Out of total power generation capacity of 20,343 MW, the private sector's contribution stands at 11,057 MW representing 54% of the total, while the public sector with 9,286 MW contributes the remaining 46%
The government is moving ahead with a plan to open a $35 billion investment opportunity for private investors in the country's power transmission sector.
According to official sources at the Power Division, the private sector’s enormous contribution in power generation—private companies now contribute over half the country's installed generation capacity—has encouraged the government to involve them in the transmission segment of the sector.
The latest government statistics show that out of total power generation capacity of 20,343 MW, the private sector's contribution stands at 11,057 MW representing 54% of the total, while the public sector with 9,286 MW contributes the remaining 46%.
Power Division officials claim this substantial growth was only possible due to the favourable climate for investment in power generation facilitated by the government over the Awami League's decade in power, as it sought to put an end to the era of countrywide heavy load-shedding.
"Seeing this great success, the government has now moved to unlock the investment scope for the private sector in the transmission segment as well," Director General (DG) of the Power Cell Mohammad Hossain told UNB.
Power Cell, a technical wing of the Power Division added by the Awami League-led government, is responsible for implementing reforms in the power sector. Accordingly it has already started framing the proposed guidelines for the private sector's involvement based on a number of models being followed by different countries.
"We hope the guideline will be ready by January next," said the Power Cell DG.
Official sources said as part of the Power System Master Plan drawn up in 2016, the Power Division identified a $35-billion investment potential in the transmission segment up to 2041.
As per the plan, the power transmission lines will be expanded to 36,870 km across the country by 2041.
Of the total grid transmission lines, 16,655 km will be of 132 kV, while 9,717 km of 230 kV, 1,740 km of 400 kV, and 796 km of 765 kV, according to officials at the Power Division.
If seen through to the end, that would over three times the total length of transmission lines at present: 11,123 km. Of this, 132 kV transmission lines are 7,082 km while 230 kV 3,343 km and 400 kV lines are 698 km. At the moment, there is no 765 kV line (greater capacity) anywhere in the country.
Power Division officials informed that a good number of foreign and local firms lined up with the government by placing their offers to express their intention to invest in the transmission segment.
The transmission segment is coming into focus because of the government's strategy to maintain the growth momentum in the power sector till at least 2041, when electricity generation capacity is planned to reach about 60,000 MW.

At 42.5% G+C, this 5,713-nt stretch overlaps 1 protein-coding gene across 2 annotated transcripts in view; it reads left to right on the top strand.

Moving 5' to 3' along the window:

Power Division sources said the government envisions a total investment of $216 billion in the power sector spread across three segments-generation, transmission and distribution—over 25 years till 2041.
Of this, it requires $150 billion in generation, $35 billion in transmission, and $31 billion in distribution.
But the policy in place for the sector allows private investment only in generation, and there are no private sector players in the transmission and distribution segments.
With new policy guidelines coming into place, the transmission segment will be opened for private investors.
Mohammad Hossain noted that private sector’s involvement in transmission segment is "a sensitive issue" as questions of national security arise due to the countrywide network of transmission lines.
But overcoming the security concerns, many countries including neighbouring India have allowed private companies to enter the segment. "The investment could be in the form of public-private partnership (PPP) as well," Mohammad Hossain said.
Power Division additional secretary Rahmat Ullah Mohammad Dastagir in a recent presentation to a group of Chinese investors said the country needs an average of $9 billion investment in the power sector each year up to 2041.
Welcoming the government’s decision to allow the private sector in the transmission segment, Imran Karim, vice president of Bangladesh Independent Power Producers Association (BIPPA), said the new scope will definitely encourage the private investors to continue their contribution in the country’s power sector development.
"Without a strong support from the state, it was not possible for the private sector producers to reach the milestone in power generation," Karim said.
According to BIPPA, the private sector has invested about $12 billion over the last 10 years setting up more than 50 power plants.
BIPPA leaders said they have plans to invest $50 billion in the next 12 years to keep up the private sector's participation in power sector development.
The private investors want to invest as independent power producers (IPPs) as well as private partners via the public-private partnership (PPP) initiative to set up at least 55 plants to generate some 12,000 MW of power or more.